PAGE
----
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Reliable ASL Resources For Students, Parents, and Teachers

student in library asl resources

Similar to studying a foreign spoken language, learning how to sign is a skill that can be improved through practice. One of the most common sign languages used worldwide is American Sign Language (ASL). ASL is a vibrant language that opens doors to rich cultural experiences and promotes inclusivity in all kinds of environments. 

In this guide, we highlight different sign language resources you can use for learning and teaching ASL.

ASL Resources for Students

Whether you’re a novice or looking to refine your signing skills, there’s a wealth of resources available to aid your ASL learning journey. Here are some top picks we carefully selected for your reference:

Lifeprint

Dr. Bill Vicars, who is a deaf ASL teacher, created Lifeprint, making it a well-rounded source for learners. This resource is free and comprehensive, with learning materials including a dictionary, lessons, and quizzes.

Handspeak

Handspeak offers a blend of ASL lessons, a dictionary, and cultural information. The site’s interactive nature promotes active learning, making it an excellent choice for beginners and intermediate learners alike.

ASL University

ASL University offers free lessons, where you can learn at your own pace. The curriculum is well-structured, making it easier for students to track their progress.  

ASL Resources for Parents

Parents can maximize the many ASL resources that they can use at any time. These tools are likewise useful to teach themselves and, most especially, their Deaf children.

Signing Time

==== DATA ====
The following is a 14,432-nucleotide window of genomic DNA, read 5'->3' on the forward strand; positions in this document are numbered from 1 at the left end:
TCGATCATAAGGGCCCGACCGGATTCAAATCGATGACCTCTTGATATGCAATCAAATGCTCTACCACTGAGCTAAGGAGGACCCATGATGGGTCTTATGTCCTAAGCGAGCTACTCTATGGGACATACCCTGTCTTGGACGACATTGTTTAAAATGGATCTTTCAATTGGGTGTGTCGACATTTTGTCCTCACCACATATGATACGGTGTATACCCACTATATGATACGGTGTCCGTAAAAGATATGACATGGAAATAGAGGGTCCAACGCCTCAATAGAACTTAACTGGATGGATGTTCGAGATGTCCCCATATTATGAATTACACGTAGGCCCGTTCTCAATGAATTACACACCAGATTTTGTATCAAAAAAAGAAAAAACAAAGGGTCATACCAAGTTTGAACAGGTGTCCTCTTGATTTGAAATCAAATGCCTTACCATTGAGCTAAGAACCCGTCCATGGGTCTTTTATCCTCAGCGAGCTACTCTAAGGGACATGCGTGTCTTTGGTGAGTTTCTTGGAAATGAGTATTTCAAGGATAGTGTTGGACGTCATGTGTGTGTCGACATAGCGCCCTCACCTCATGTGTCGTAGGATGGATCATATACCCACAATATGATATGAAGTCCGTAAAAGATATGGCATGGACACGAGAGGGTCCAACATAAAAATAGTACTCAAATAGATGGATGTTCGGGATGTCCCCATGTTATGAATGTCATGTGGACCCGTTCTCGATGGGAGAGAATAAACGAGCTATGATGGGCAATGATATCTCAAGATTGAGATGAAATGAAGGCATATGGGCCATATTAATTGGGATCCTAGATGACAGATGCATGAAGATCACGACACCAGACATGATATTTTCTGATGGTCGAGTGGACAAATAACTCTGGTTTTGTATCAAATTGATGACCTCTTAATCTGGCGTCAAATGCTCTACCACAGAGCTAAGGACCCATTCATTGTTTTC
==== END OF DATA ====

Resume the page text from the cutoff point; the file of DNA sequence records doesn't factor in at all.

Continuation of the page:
Signing Time takes a playful and engaging approach to teaching kids ASL. This is popular among parents since it uses music, animation, and real signing to keep children engaged.

ASL Kids

ASL Kids is a free online resource that provides a video dictionary, games, and stories to make learning ASL enjoyable for children. They also offer a downloadable app for mobile and tablet devices.

ASL Resources for Teachers

Learners and aspiring ASL instructors can also make use of different online resources to enhance their ASL. Here are some of the most accessible ASL resources and tools found online. 

ASL Teaching Resources

ASL Teaching Resources is an online platform that provides a plethora of resources, including flashcards, worksheets, and lesson plans that align with common core standards.  

Sign It ASL

Sign It ASL offers a comprehensive curriculum for teaching ASL. The resource includes interactive lessons, quizzes, and practice exercises, making it a valuable tool for both classroom and online teachers.

More ASL Resources

asl resources for everyone

The digital age offers numerous online ASL resources. These platforms allow students to learn at their own pace and in their own space:

Start ASL

Start ASL offers three levels of ASL classes: beginner, intermediate, and advanced. The lessons are text-based and include video demonstrations, making it easier for students to grasp basic concepts.

Gallaudet University ASL Connect

Gallaudet University is renowned for its deaf education programs. Their ASL Connect platform provides online courses, tutorials, and resources for learners at different stages.

ASL Pro

ASL Pro is a free online resource with a comprehensive sign language dictionary, lessons, quizzes, and conversational phrases.

Stay tuned for the remaining part of this guide, where we’ll delve into more ASL resources and provide useful tips on how to make the most of your ASL learning journey.

The ASL App

The ASL App is an excellent resource for learning sign language. This mobile application provides over 2000 signs, all demonstrated by Deaf ASL users. It includes several categories and lessons, which makes it an accessible platform for learners of all levels.

Marlee Signs

Marlee Signs is an app developed by Marlee Matlin, a renowned Deaf actress. The app provides step-by-step video lessons to make it more convenient for both beginners and experienced signers.

SignSchool